Monday, 20 February 2012


The mixed orange and blue sky is slowly being replaced by darkness as night sets in.
Straight ahead, the lights of Manchester illuminate the surrounding CBs (Cumulo-nimbus, typical thunderstorm clouds).

We temporarily level off at 16000 feet, just above the clouds tops. This evening view is amazing. The shape of the clouds contrasts with the redness of the dusk sky.

Quick fuel check, we will have over 3 tonnes of fuel upon landing, an extra 800 kg on top of the reserves, enough to hold 20 minutes if we need before we have to divert to Liverpool.

Descending into the tops of the frosty clouds, engine anti-ice ON, we enter the turbulent air of the upper layers.
Both the windshield and wipers are already showing signs of severe icing.
I ask the Captain to turn the wings anti-ice ON.
I get a hit of adrenaline from the speed feeling as we punch through the clouds, brightened by our landing lights. We’re doing 280 knots indicated, 350 knots true airspeed.
The whole airframe is shaking under the pressure of the storm.
We constantly request new headings to avoid the worst of the weather, depicted as red on the weather radar.

I notice that the winds are increasing as we descent, this is quite unusual. Add to that the sound of the hail which resonates through the length of the plane, this is really getting exciting!
I ask the Captain to update the FMC by re-entering the next waypoint and putting it on top again. It refreshes the vertical profile with the current wind.
The new VNAV (Vertical Navigation, calculating an ideal descent profile) deviation pointer shows a fly-down indication, direct consequence from stronger tailwinds.
We’re going to get high and fast. My left hand reaches the MCP and engages LVL CHG (Level Change), bring back the thrust levers to idle and pull out the spoilers to the flight detent position. They disrupt the airflow around the wings and help increase the rate of descent.
In a jet, it is very hard to loose altitude and decelerate at the same time. A tailwind makes it worse and the last thing we want is to be too high or too fast on the approach.

ATC asks if we can accept a left turn to establish onto the localizer, I shake my head and the Captain informs them we would like radar vectors for a 10 miles final instead.
We’re still high and fast, I bring back the speed to flaps-up speed and ask for flaps 1. Seconds later, flaps 5 and 190 knots in the speed window with spoilers extended, the aircraft dive to catch up with the descent profile.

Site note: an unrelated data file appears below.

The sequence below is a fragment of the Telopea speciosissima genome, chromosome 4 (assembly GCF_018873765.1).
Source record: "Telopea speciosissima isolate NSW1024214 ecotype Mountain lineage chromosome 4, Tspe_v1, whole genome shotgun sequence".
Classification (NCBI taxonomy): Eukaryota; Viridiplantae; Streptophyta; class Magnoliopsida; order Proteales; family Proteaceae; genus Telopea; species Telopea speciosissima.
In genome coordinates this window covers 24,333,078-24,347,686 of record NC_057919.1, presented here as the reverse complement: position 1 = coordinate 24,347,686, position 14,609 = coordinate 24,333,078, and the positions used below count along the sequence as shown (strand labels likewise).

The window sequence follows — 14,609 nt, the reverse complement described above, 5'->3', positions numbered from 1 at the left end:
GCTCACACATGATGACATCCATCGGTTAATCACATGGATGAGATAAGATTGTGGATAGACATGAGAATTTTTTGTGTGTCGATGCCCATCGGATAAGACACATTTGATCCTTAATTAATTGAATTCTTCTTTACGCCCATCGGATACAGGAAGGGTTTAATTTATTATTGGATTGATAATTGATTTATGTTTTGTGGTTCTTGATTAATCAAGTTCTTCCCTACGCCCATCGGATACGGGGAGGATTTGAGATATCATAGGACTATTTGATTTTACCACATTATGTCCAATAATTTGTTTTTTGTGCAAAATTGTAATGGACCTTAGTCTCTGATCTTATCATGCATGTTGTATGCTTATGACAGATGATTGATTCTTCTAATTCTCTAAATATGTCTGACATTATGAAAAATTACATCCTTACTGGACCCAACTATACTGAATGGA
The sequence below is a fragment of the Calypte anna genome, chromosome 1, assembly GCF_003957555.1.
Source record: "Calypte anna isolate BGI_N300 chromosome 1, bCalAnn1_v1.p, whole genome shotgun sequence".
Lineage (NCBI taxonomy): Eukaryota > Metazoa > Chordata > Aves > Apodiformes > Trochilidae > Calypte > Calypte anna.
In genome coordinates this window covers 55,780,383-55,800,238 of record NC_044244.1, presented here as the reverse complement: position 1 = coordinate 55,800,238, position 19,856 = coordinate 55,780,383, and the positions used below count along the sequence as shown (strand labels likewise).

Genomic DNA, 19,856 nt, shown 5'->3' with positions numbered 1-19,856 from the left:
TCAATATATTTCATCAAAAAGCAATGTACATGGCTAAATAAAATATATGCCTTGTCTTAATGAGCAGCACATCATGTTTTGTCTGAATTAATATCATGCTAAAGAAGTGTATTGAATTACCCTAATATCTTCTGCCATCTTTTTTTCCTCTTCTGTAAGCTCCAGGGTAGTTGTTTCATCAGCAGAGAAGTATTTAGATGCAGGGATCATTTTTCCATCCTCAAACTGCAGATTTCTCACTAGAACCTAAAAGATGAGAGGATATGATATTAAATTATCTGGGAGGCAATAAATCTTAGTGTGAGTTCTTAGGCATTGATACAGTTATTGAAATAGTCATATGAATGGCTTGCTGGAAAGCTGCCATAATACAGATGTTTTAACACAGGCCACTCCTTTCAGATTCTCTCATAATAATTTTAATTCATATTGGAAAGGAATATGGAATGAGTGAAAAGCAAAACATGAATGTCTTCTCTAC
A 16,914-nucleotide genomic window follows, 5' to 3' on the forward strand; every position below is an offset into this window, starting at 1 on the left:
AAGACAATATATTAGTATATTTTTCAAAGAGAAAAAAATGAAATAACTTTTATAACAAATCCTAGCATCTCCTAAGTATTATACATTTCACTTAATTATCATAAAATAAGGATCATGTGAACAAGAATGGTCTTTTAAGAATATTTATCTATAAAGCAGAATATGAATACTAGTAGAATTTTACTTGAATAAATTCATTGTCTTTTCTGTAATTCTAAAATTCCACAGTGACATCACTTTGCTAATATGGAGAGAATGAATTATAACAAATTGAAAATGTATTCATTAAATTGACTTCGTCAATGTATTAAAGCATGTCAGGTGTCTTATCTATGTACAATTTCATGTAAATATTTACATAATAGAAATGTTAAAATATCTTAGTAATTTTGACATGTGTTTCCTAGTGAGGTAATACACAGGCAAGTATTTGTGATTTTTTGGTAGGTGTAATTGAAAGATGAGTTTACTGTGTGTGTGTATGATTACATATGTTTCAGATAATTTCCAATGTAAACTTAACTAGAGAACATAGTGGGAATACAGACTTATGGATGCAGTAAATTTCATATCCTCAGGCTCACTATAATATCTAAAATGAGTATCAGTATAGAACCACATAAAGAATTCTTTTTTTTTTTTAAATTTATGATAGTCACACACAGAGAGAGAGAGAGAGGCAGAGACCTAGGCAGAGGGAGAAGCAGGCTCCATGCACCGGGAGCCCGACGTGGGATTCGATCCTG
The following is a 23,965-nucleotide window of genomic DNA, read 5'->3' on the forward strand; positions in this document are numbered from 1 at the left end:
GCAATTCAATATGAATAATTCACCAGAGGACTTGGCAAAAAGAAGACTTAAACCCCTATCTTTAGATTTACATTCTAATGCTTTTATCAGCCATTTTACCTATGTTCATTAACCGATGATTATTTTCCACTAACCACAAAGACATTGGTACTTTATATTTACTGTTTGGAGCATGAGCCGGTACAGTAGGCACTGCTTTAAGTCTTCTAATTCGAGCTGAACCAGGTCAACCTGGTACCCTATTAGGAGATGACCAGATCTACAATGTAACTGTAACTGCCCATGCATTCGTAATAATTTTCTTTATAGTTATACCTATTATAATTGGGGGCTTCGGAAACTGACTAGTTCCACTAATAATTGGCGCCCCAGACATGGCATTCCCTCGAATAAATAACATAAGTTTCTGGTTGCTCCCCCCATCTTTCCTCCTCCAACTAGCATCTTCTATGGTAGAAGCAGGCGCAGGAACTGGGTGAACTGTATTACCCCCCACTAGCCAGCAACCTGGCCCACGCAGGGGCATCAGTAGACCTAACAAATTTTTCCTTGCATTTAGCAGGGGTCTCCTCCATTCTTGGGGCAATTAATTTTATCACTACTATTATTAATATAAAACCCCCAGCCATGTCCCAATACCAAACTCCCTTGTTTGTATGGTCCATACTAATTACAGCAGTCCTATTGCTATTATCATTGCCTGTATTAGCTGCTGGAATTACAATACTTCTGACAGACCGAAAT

A flashing glow attracts my attention and for the first time, I get to witness St Elmo's Fires. Those are in fact electric arcs across the windshield caused by charged air around the airframe, creating an electric field. I am too busy to grab my camera but this is quite fascinating!

Out of the clouds, we can barely see the airport in our 9 o’clock.
We are all over the place and the turbulences don’t stop whatsoever.

Quick distance versus altitude check, we have 12 track miles to run and 4000ft to loose. It is coming together nicely. I stow the speedbrakes as ATC clears us to establish on the ILS for runway 23R. I arm the approach mode as the Captain tells me to give it a go and fly manually.
Quick check at the instant wind, the MFD is showing 160 at 52 knots. He certainly can see my hesitation here but after all, this is what flying is all about. “Go for it” are the calm words he addresses me once again.
Double-click on the auto-throttle disconnect button, and seconds later I disengage the autopilot, ready to fight against the wind.
The speed trend arrow is varying so quickly that it is pointless to chase it. I try to keep the average around my speed bug and it works out nicely.
I further slow down as the tailwind is going to push us through the centreline.
Localizer capture” and left turn to establish onto final.

The Captain announces “runway in sight”. I look straight ahead, common mistake for new copilots I guess, the runway is in our one O’clock due to the strong crosswind.
This is going to be good!
I do my best to keep the vertical speed between 700 and 800 feet per minute, speed is averaging at 170 knots indicated and we are on the (extended) centreline.
I can clearly feel the turbulences through the controls.


Crosswind is now down to 38 knots from the left. ATC confirms a ground wind of 160 at 19 gusting 26 knots. We still experience moderate turbulences on short final.